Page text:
• DEFINING COMPLETION The fourth in a series of introductory articles describing basic concepts of the E&P industry The Science of Oil and Gas Well Construction Rick von Flatern Senior Editor Once a well has been drilled to total depth (TD), evaluated, cased and cemented, engineers complete it by inserting equipment, designed to optimize production, into the hole. The driver behind every well completion strategy, whether for a complex or basic well, is to recover, at a reasonable cost, as large a percentage of the original oil in place (OOIP) as possible. The decision to case and cement a well for production or plug and abandon it as a dry hole relies heavily on formation evaluation (FE) using openhole logs. For the purposes of this article, completion refers to all operations following the placement of cement behind the production casing, which is performed after FE. Once FE log analysis indicates the existence and depth of formations likely to produce commercial volumes of hydrocarbons, steel casing is run in the borehole and cement is pumped behind it. Completion engineers then displace the drilling mud in the well with a completion fluid. This may be a clear fluid or brine formulated to be nonreactive with the formation. A primary reason to cement casing is to prevent communication between producing zones, thus engineers run a cement bond log (CBL) to ascertain Incorrect Density Poor Drilling Fluid Removal Formation strata Borehole Cement Casing Premature Gelation Excessive Fluid Loss > Cement sheath flaws. Cement bond logs can detect negative results from poor cementing practices or designs, which may allow fluid flow (blue arrows) from one zone to another or to the surface. Some causes of flaws include incorrect cement density (top left), poor drilling fluid removal (top right), premature gelation, or setting (bottom left), and excessive fluid loss from the cement slurry (bottom right). Oilfield Review Winter 2011/2012: 23, no. 4. Copyright © 2012 Schlumberger. 50 that the cement sheath between the casing and the borehole wall is without flaws (below left). If gaps exist, engineers remedy the problem by injecting cement through holes made in the casing at the appropriate depths. This is referred to as a cement squeeze job. Engineers then perforate through the casing and cement sheath into sections of the formation where FE analysis indicates conditions are favorable for hydrocarbon flow. Perforations are holes made in the casing, usually using small, shaped charges fired from perforating guns. The guns may be lowered into the hole on wireline, tubing or coiled tubing. Often, these operations leave debris in the well and in the perforations themselves, which may hamper the flow of formation fluids into the borehole. To reduce the impact of this debris, engineers may pump a weak acid solution downhole to the affected area to dissolve the debris. Depending on their knowledge of the formations being completed, operators may then perform a well test. In some instances this is carried out through a drillstem test (DST) valve attached to the bottom of a string of tubing or drillpipe called a workstring. The DST valve can be opened from the surface and the well fluids flowed through a separator—a device that separates the oil, gas, water and completion fluids at the surface. By measuring rates of water, gas and oil produced, operators gain information with which to make deductions about future well performance. Well tests also give operators extensive information about the character and extent of the reservoir. Completion engineers may then consider several options, which are determined by formation characteristics. If the formation permeability is low, engineers may choose to create a hydraulic fracture by pumping water and sand or other materials—a slurry—through the perforations and into the formation at high pressure. Pump pressure builds against the unyielding formation until the rock yields and cracks open. The slurry is then pumped into the newly created formation fractures. When the pumps are turned off and the well opened, the water flows out, leaving behind the sand. This proppant holds open the newly created fractures. The result is a high-permeability pathway for the hydrocarbons to flow from the formation to the wellbore. While oil and gas flow readily through permeable rocks, such formations may be unconsolidated and subject to breaking into small sand particles that may flow into the wellbore with produced fluids. These particles may plug perforation tunnels and stop fluids entering the well. To prevent the migration of these particles through the formation, engineers may inject chemicals into the formation to bind the sand grains together. To prevent sand from entering the wellbore, engineers may also opt for a sand control technique—or a combination of techniques—that includes various types of sand screens and gravel packing systems. Designed to block the migration of sand, these systems allow fluids to freely flow through them. The next stage in completion includes placing various pieces of hardware—referred to as jewelry—in the well; the jewelry is attached to production tubing. Tubing, the conduit between the producing formation and the surface, is the infrastructure upon which almost all completions are built. Its strength, material and size—weight/unit length and internal diameter—are chosen according to expected production rates, production types, pressures, depths, temperatures and corrosive potential of produced fluids. Oilfield Review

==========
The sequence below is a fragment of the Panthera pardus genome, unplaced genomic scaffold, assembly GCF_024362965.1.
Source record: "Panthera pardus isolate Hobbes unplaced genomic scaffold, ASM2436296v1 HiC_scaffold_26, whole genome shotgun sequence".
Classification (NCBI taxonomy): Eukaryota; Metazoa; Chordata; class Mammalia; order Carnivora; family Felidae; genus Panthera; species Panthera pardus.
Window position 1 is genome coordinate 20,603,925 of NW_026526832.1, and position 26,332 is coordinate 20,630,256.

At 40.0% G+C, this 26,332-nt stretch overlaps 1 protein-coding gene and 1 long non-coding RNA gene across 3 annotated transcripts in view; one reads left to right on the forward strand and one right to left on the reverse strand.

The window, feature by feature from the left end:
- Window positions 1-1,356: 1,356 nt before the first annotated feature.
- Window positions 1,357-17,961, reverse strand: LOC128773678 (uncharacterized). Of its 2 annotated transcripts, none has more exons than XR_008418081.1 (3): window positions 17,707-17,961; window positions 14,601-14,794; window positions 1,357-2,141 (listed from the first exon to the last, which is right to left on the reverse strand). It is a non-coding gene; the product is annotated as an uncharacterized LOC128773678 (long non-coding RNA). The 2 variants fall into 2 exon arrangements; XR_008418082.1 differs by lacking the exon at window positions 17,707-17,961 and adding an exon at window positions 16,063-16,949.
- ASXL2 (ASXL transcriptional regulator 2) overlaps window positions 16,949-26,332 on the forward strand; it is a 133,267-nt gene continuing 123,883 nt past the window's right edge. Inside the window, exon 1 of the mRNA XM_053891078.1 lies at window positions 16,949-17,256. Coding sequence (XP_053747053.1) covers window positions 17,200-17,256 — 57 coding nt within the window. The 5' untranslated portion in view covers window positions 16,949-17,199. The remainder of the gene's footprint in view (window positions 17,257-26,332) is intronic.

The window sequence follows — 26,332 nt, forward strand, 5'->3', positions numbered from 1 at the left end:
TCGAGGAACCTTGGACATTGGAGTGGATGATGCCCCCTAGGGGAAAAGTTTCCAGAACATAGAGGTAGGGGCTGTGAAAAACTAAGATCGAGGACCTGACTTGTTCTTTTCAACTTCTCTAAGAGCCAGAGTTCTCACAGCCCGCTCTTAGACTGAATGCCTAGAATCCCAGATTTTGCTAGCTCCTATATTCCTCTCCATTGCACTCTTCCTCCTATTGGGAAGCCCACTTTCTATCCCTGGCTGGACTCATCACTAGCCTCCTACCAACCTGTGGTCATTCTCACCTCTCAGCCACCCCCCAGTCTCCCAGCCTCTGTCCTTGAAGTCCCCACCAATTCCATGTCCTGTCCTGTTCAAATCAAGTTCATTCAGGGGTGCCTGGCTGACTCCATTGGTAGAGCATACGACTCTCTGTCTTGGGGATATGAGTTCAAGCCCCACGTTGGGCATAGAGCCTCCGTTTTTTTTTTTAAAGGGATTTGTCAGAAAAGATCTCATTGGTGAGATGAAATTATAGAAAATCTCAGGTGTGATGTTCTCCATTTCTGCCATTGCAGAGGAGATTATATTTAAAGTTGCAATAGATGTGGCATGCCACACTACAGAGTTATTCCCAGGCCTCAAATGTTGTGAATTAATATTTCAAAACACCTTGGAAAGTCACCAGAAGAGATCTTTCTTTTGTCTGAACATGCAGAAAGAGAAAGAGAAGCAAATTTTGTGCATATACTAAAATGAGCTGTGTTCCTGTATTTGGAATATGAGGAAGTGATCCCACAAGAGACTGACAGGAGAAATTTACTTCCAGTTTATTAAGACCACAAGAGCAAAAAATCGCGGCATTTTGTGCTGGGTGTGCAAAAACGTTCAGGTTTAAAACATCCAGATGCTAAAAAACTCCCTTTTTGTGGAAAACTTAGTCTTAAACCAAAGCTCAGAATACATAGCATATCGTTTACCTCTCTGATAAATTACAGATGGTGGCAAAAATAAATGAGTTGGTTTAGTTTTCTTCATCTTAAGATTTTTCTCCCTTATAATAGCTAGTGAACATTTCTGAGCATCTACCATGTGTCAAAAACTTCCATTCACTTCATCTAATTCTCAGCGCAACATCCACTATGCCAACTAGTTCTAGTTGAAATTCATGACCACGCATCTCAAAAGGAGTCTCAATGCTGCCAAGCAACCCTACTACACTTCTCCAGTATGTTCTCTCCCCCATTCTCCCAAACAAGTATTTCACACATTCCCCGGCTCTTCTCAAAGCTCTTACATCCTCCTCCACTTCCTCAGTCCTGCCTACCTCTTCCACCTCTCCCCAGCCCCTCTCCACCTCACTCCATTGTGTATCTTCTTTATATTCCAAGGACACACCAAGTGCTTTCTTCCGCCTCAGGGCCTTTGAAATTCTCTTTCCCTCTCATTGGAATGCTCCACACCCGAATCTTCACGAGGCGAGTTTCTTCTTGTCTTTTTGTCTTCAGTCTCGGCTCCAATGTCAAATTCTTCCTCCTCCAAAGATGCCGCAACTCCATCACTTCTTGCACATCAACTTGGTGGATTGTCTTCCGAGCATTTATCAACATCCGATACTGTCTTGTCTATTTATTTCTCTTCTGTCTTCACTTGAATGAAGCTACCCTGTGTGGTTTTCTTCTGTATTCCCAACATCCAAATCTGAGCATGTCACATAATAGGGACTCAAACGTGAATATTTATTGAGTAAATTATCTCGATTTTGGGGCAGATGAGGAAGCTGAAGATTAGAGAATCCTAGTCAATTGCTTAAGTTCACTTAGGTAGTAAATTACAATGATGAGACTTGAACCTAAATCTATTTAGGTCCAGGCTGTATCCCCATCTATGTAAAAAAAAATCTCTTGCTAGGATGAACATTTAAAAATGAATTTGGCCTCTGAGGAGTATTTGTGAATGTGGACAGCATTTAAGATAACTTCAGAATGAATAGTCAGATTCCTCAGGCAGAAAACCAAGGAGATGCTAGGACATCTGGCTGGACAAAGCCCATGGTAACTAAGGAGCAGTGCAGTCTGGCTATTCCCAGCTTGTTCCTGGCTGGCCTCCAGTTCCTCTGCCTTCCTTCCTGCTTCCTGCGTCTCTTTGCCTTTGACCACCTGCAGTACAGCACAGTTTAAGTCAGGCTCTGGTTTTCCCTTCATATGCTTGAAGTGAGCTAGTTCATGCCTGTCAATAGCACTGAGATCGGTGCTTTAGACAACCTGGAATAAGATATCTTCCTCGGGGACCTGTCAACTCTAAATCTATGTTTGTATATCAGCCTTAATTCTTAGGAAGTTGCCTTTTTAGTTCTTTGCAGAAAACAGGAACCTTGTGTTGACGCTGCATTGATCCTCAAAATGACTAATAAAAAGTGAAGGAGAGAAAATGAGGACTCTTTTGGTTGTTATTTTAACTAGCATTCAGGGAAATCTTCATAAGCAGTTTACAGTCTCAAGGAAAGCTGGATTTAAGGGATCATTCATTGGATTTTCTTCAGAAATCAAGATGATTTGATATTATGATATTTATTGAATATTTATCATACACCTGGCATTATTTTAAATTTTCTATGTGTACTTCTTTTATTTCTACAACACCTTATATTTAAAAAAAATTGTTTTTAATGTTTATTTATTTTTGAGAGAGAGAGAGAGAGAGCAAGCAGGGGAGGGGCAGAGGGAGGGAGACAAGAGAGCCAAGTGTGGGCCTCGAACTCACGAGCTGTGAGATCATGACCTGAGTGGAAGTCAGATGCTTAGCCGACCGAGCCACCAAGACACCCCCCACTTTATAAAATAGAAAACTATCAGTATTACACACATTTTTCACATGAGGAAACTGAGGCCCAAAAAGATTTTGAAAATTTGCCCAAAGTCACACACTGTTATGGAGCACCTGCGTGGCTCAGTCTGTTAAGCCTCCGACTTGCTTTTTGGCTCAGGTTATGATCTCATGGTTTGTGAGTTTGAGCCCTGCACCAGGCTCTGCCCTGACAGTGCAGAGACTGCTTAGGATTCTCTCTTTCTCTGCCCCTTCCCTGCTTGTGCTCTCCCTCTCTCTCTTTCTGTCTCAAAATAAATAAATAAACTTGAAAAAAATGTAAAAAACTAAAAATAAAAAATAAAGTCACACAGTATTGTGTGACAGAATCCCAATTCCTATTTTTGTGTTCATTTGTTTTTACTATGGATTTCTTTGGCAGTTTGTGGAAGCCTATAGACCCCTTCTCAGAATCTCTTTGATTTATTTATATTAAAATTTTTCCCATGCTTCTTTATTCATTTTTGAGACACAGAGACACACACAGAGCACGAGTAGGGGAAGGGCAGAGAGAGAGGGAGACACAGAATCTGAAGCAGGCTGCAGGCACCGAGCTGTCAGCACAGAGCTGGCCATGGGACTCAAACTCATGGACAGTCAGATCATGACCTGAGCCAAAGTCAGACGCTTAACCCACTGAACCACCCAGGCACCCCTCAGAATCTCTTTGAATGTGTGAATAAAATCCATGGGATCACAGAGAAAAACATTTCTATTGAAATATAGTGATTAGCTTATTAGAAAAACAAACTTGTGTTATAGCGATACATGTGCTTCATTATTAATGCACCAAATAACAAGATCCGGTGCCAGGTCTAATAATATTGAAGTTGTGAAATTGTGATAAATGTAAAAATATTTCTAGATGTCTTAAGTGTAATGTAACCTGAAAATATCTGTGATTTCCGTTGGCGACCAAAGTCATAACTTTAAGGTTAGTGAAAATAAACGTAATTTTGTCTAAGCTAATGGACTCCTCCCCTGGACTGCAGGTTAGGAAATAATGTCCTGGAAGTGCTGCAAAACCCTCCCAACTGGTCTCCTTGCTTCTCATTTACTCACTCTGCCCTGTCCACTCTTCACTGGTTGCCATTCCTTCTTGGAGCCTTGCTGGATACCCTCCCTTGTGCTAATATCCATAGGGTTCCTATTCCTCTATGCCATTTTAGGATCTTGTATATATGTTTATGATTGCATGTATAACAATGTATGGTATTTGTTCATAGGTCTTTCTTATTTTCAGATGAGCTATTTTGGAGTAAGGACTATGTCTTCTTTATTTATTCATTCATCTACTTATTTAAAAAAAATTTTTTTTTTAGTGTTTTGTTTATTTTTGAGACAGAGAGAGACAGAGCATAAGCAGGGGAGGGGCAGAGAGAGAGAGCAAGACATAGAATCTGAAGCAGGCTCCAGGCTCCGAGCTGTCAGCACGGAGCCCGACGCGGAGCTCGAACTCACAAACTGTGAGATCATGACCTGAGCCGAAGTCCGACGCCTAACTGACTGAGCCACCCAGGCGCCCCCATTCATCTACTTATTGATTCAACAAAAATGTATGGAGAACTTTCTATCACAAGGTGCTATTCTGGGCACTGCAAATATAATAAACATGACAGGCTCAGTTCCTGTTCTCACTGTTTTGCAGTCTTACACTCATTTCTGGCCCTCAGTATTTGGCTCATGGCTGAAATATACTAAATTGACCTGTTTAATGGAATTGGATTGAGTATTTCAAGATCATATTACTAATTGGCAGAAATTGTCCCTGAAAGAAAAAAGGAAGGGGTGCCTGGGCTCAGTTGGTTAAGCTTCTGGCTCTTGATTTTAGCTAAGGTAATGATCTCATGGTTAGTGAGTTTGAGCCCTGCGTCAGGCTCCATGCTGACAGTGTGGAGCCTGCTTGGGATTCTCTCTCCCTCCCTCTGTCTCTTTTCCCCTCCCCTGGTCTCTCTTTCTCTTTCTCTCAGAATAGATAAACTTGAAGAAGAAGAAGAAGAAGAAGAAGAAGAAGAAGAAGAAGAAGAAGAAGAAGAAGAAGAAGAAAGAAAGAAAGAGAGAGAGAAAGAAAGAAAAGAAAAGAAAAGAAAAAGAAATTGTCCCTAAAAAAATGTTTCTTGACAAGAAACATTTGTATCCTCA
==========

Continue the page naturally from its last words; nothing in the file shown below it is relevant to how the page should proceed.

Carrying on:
• Jewelry almost always includes packers, which seal against the inside of the casing. Packers isolate producing zones within the casing-tubing annulus in the same way cement does outside the casing. If the zone being produced is the deepest in the well, fluids flow from the formation below the packer and through the end of the tubing to the surface. In wells with multiple zones, a more common scenario, flow enters the well between an upper and lower packer and into the tubing through perforations or sliding sleeves (below). A sliding sleeve is a valve that is opened or closed mechanically; a Cement Surface casing Production casing Casing-tubing annulus Tubing string Packer Packer Sliding sleeve Perforations Packer > Single-zone and multizone well completions. In the single-zone completion (left), a packer, which forms a seal inside the production casing, hydraulically isolates the tubing string from the region above the packer, called the “backside.” The backside contains completion fluid with corrosion inhibitors to prevent casing corrosion. The multizone completion (right) employs at least two packers that separate the producing zones. Fluids from all zones may be allowed to commingle during production, or production from the upper zone may be shut off by closing a sliding sleeve until operators have determined the fluids may be commingled. Alternatively, operators may choose to allow the lower zone to become depleted, then set a plug (not shown) above the lower zone and open the sliding sleeve to produce only from the upper zone. Winter 2011/2012 specially designed tool on slickline or coiled tubing moves the valve’s internal perforated sleeve up or down. Nearly all completions also include safety valves. These come in a variety of forms but all are placed in the tubing within a few hundred feet of the surface. They are designed to automatically shut in the well when the surface control system is breached. They can also be closed manually to add an extra barrier between the well and the atmosphere when, for example, the well is being worked on or a platform is being evacuated in preparation for a storm. With the basic jewelry deployed, many refinements are possible, depending on the specific needs of the field or well. For example, intelligent completions (ICs) are often used in situations or locations where entering the well to change downhole settings is costly or otherwise problematic. ICs include permanent, real-time remote pressure and temperature sensors and a remotely operable flow control valve deployed at each formation. In other wells, the formation pressure is, or eventually becomes, insufficient to lift the formation fluids out of the well. These wells must be equipped with pumps or gas lift systems. Electric submersible pumps (ESPs) pump fluids to the surface using a rotor and stator. Pump rotor drives can be located on the surface. Reciprocating pumps, called pump jacks, may be used to lift the fluid to the surface through a reciprocating vertical motion. Gas lift systems pump gas down the annulus between two casing strings. The gas enters the tubing at a depth below the top of the fluid column. This decreases the fluid density enough for buoyancy to lift the fluid out of the well. The amount of gas entering the well may be regulated through a sequence of valves located along the length of tubing, or it may be streamed in at one or more locations. Also in low-pressure formations, water or gas may be injected down one well to push oil through the formation to producing wells. The producers may be fitted with injection control devices (ICDs) that regulate how much and where fluid enters the wellbore. Before designing a completion, engineers take into consideration—for every well—the types and volumes of fluids to be produced, downhole and surface temperatures, production zone depths, production rates, well location and surrounding environment. Engineers must then choose from the most basic openhole completion that may not have even a production casing string, to highly complex multilateral wells that consist of numerous horizontal or high-angle wellbores drilled from a single main wellbore, each of which includes a discrete completion. The indispensible underpinnings of the optimal completion are solid FE, data from nearby offset wells and flexibility. Armed with reliable knowledge of target zones, how nearby wells accessing those formations were completed and how they produced, engineers are often able to plan the basic completion before the well is drilled. But completion engineers know that not every well will behave as expected, so they include contingencies in their completion plans and are prepared to implement them. In the end, how a well is completed—the culmination of all the decisions about jewelry and processes—directly impacts the rate at which and how long hydrocarbons will be produced from that well. 51